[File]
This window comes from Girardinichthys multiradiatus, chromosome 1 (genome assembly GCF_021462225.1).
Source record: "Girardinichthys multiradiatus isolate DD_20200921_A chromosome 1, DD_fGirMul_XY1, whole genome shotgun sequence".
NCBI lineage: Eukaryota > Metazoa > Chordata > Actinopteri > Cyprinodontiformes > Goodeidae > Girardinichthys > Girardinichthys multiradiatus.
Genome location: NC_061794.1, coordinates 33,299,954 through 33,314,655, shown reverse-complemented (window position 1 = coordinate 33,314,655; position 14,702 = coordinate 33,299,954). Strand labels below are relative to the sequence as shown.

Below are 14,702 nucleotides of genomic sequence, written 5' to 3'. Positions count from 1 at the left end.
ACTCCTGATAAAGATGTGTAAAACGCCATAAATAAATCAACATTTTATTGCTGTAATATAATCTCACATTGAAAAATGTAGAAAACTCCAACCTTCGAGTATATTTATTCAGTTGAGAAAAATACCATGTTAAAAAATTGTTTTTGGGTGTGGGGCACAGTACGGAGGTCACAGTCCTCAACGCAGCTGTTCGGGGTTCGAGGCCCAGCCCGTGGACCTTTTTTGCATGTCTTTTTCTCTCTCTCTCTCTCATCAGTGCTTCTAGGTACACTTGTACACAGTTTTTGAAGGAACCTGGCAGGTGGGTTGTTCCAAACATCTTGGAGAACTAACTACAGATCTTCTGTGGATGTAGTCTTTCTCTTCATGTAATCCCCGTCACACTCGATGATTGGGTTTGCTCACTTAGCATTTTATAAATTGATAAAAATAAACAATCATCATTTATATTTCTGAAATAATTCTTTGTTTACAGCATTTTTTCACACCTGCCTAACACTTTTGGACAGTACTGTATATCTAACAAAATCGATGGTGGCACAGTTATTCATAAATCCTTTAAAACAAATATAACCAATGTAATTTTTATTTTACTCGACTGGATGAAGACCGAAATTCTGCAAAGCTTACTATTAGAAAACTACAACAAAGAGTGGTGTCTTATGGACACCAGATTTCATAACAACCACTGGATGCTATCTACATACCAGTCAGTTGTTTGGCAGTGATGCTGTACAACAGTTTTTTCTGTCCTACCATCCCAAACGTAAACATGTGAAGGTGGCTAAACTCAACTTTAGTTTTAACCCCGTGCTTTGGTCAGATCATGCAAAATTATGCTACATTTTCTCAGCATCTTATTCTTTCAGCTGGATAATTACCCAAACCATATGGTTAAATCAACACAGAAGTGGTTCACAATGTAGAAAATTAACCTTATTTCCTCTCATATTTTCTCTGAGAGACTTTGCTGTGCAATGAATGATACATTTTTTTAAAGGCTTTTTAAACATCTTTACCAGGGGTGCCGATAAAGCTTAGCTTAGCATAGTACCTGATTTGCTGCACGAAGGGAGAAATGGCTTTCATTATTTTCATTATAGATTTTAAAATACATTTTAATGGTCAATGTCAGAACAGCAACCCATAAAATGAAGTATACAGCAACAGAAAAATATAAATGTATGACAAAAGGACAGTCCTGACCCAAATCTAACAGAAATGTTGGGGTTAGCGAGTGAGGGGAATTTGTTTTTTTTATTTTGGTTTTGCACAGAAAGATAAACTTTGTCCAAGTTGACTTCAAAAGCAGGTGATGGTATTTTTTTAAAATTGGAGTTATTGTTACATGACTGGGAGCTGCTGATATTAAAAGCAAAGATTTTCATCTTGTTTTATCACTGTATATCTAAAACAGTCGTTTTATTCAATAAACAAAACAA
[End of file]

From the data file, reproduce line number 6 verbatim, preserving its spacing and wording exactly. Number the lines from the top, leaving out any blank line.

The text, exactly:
ACTCCTGATAAAGATGTGTAAAACGCCATAAATAAATCAACATTTTATTGCTGTAATATAATCTCACATTGAAAAATGTAGAAAACTCCAACCTTCGAGTATATTTATTCAGTTGAGAAAAATACCATGTTAAAAAATTGTTTTTGGGTGTGGGGCACAGTACGGAGGTCACAGTCCTCAACGCAGCTGTTCGGGGTTCGAGGCCCAGCCCGTGGACCTTTTTTGCATGTCTTTTTCTCTCTCTCTCTCTCATCAGTGCTTCTAGGTACACTTGTACACAGTTTTTGAAGGAACCTGGCAGGTGGGTTGTTCCAAACATCTTGGAGAACTAACTACAGATCTTCTGTGGATGTAGTCTTTCTCTTCATGTAATCCCCGTCACACTCGATGATTGGGTTTGCTCACTTAGCATTTTATAAATTGATAAAAATAAACAATCATCATTTATATTTCTGAAATAATTCTTTGTTTACAGCATTTTTTCACACCTGCCTAACACTTTTGGACAGTACTGTATATCTAACAAAATCGATGGTGGCACAGTTATTCATAAATCCTTTAAAACAAATATAACCAATGTAATTTTTATTTTACTCGACTGGATGAAGACCGAAATTCTGCAAAGCTTACTATTAGAAAACTACAACAAAGAGTGGTGTCTTATGGACACCAGATTTCATAACAACCACTGGATGCTATCTACATACCAGTCAGTTGTTTGGCAGTGATGCTGTACAACAGTTTTTTCTGTCCTACCATCCCAAACGTAAACATGTGAAGGTGGCTAAACTCAACTTTAGTTTTAACCCCGTGCTTTGGTCAGATCATGCAAAATTATGCTACATTTTCTCAGCATCTTATTCTTTCAGCTGGATAATTACCCAAACCATATGGTTAAATCAACACAGAAGTGGTTCACAATGTAGAAAATTAACCTTATTTCCTCTCATATTTTCTCTGAGAGACTTTGCTGTGCAATGAATGATACATTTTTTTAAAGGCTTTTTAAACATCTTTACCAGGGGTGCCGATAAAGCTTAGCTTAGCATAGTACCTGATTTGCTGCACGAAGGGAGAAATGGCTTTCATTATTTTCATTATAGATTTTAAAATACATTTTAATGGTCAATGTCAGAACAGCAACCCATAAAATGAAGTATACAGCAACAGAAAAATATAAATGTATGACAAAAGGACAGTCCTGACCCAAATCTAACAGAAATGTTGGGGTTAGCGAGTGAGGGGAATTTGTTTTTTTTATTTTGGTTTTGCACAGAAAGATAAACTTTGTCCAAGTTGACTTCAAAAGCAGGTGATGGTATTTTTTTAAAATTGGAGTTATTGTTACATGACTGGGAGCTGCTGATATTAAAAGCAAAGATTTTCATCTTGTTTTATCACTGTATATCTAAAACAGTCGTTTTATTCAATAAACAAAACAA